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I am explaining something that has the following structure if written in computer language:

if X
   A
else
   B

However the condition X is quite subtle, and because of this I want to recall it when I state the else statement.

Before adding this extra explanation I had an otherwise in place of my else.

I was wondering if it was proper to keep the otherwise, making the fragment read as follows:

If [X] then [A]. Otherwise if [Y] [B]

I want to insist that [Y] is the strict opposite of [X] here.

EDIT

Even though I am not authorized to publish the exact citation, I will try to write something "equivalent":

If x is not in X then A happens. Otherwise if x is in X then B happens.

  • 1
    As Russell’s answer points out, in your computer-language version (and in your English version), [Y] is not the strict opposite of [X]. It is just anything that is not [X]. To make a strict opposite, it would have to be if (X == Y) then A; else if (X == !Y) then B in pseudo-code. Expressing that in regular English would be fairly cumbersome and lead to some clumsy wordings. Are you quite sure that’s exactly what you need to say? – Janus Bahs Jacquet May 5 '15 at 12:16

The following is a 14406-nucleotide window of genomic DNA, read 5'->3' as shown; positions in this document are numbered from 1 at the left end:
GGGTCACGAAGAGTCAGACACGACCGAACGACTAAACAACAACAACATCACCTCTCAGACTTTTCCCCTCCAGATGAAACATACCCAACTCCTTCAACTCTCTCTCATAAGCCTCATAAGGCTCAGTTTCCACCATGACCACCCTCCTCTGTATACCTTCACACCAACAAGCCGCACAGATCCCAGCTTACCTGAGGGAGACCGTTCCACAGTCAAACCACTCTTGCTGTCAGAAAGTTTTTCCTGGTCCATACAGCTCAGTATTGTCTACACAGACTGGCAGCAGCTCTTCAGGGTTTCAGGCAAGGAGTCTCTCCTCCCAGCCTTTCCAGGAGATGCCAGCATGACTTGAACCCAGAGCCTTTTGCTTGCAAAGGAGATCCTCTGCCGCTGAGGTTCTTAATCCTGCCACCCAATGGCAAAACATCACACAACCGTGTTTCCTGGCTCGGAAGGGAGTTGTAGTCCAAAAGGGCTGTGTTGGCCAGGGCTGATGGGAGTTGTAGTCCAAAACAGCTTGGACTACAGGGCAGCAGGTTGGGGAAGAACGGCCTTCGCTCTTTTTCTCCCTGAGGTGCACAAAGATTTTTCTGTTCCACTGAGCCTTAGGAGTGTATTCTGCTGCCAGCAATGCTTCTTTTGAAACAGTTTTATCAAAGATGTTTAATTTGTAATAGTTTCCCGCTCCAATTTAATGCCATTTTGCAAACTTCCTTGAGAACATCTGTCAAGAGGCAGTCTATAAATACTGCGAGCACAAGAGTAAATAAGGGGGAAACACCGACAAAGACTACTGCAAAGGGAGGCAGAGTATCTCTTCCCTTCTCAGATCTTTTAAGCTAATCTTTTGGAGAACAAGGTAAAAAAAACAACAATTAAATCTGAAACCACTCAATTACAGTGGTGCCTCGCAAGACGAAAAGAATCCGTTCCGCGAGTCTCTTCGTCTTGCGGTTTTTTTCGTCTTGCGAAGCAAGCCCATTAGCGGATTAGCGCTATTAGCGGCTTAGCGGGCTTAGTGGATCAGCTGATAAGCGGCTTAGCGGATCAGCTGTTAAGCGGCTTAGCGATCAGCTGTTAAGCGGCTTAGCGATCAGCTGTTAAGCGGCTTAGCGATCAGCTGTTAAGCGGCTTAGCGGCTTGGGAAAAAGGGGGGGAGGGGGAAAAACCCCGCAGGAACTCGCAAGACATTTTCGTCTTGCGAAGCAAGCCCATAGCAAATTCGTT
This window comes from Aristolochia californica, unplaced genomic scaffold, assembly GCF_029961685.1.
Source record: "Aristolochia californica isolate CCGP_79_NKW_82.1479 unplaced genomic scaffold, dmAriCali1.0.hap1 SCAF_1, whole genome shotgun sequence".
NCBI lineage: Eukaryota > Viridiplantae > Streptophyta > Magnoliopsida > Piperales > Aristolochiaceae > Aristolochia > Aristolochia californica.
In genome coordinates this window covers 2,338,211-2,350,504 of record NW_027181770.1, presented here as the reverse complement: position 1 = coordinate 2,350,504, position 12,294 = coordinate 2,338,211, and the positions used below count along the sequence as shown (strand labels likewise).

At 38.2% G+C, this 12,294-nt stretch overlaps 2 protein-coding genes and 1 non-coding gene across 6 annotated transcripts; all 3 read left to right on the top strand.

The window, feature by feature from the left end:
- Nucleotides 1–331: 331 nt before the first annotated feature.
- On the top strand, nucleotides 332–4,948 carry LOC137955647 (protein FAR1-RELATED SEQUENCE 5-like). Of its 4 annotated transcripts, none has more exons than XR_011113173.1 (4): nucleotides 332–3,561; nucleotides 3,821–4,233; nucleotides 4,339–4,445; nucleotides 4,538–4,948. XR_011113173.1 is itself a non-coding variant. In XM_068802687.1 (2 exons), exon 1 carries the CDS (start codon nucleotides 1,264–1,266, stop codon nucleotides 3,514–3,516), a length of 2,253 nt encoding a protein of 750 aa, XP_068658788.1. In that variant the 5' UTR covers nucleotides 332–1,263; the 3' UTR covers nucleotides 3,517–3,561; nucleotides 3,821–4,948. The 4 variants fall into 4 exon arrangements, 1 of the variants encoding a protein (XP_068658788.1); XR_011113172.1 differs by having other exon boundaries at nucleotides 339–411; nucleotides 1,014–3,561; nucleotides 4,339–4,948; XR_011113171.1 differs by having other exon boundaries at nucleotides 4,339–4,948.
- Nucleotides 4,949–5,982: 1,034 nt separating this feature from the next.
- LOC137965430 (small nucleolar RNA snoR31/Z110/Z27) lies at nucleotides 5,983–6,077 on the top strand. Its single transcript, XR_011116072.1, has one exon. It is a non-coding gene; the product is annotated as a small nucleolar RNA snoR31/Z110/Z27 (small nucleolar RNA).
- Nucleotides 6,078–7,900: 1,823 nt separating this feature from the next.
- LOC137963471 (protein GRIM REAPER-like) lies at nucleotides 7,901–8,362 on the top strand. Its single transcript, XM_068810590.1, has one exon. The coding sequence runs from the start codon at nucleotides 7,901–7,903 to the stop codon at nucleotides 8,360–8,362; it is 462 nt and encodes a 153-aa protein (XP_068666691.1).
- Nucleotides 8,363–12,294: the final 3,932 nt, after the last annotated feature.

• contrariwise is a word that just doesn't get used enough. – Neil W May 5 '15 at 12:51
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(1.) Note that in your example B is arguably not "the opposite of A" but "all possible items in the set with the exception of A.

eg Slightly 'strange' but I thinks makes the point - "If I was given the choice of a primary colour I'd choose Red, otherwise I could choose Green or Blue.
"Green or Blue" or Green or Blue alone are NOT the opposite of Red.

(2.) The statement of the alternative would usually be redundant but can be included for emphasis or to ensure there is no mistake made. If doing this here is a risk of appearing pedantic. With the same sense:

"Of the two twins Fred was born first, then Frank."

"Of the two twins Fred was born first, then the one who was born second was Frank.

In the 1st sentence the "then Frank" is redundant in establishing birth order but does provide a name.

In the second sentence adding "the one who was born second" is redundant, superfluous, unneeded, OTT and seems a bit strange. In exceedingly complex scenarios doing this may have merit.

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